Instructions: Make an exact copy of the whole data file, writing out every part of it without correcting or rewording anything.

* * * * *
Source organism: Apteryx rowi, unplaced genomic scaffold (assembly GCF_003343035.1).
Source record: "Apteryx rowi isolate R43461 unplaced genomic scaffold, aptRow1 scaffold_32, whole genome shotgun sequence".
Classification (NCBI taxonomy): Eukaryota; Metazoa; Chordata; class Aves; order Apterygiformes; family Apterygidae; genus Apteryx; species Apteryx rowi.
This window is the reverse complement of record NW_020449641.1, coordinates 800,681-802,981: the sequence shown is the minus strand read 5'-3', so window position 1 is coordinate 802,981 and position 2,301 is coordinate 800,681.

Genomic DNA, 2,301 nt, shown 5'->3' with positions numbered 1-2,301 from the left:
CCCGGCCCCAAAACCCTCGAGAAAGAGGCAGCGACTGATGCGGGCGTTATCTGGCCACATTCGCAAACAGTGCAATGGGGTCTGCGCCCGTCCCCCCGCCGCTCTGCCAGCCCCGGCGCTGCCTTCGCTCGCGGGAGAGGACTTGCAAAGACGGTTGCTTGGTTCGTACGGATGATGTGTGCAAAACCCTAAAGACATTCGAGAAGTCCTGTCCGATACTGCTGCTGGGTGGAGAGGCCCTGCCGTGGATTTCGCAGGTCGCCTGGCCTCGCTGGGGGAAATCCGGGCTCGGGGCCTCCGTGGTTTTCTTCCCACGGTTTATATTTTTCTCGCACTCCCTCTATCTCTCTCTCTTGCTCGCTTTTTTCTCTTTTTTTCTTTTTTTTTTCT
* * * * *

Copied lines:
Source organism: Apteryx rowi, unplaced genomic scaffold (assembly GCF_003343035.1).
Source record: "Apteryx rowi isolate R43461 unplaced genomic scaffold, aptRow1 scaffold_32, whole genome shotgun sequence".
Classification (NCBI taxonomy): Eukaryota; Metazoa; Chordata; class Aves; order Apterygiformes; family Apterygidae; genus Apteryx; species Apteryx rowi.
This window is the reverse complement of record NW_020449641.1, coordinates 800,681-802,981: the sequence shown is the minus strand read 5'-3', so window position 1 is coordinate 802,981 and position 2,301 is coordinate 800,681.

Genomic DNA, 2,301 nt, shown 5'->3' with positions numbered 1-2,301 from the left:
CCCGGCCCCAAAACCCTCGAGAAAGAGGCAGCGACTGATGCGGGCGTTATCTGGCCACATTCGCAAACAGTGCAATGGGGTCTGCGCCCGTCCCCCCGCCGCTCTGCCAGCCCCGGCGCTGCCTTCGCTCGCGGGAGAGGACTTGCAAAGACGGTTGCTTGGTTCGTACGGATGATGTGTGCAAAACCCTAAAGACATTCGAGAAGTCCTGTCCGATACTGCTGCTGGGTGGAGAGGCCCTGCCGTGGATTTCGCAGGTCGCCTGGCCTCGCTGGGGGAAATCCGGGCTCGGGGCCTCCGTGGTTTTCTTCCCACGGTTTATATTTTTCTCGCACTCCCTCTATCTCTCTCTCTTGCTCGCTTTTTTCTCTTTTTTTCTTTTTTTTTTCT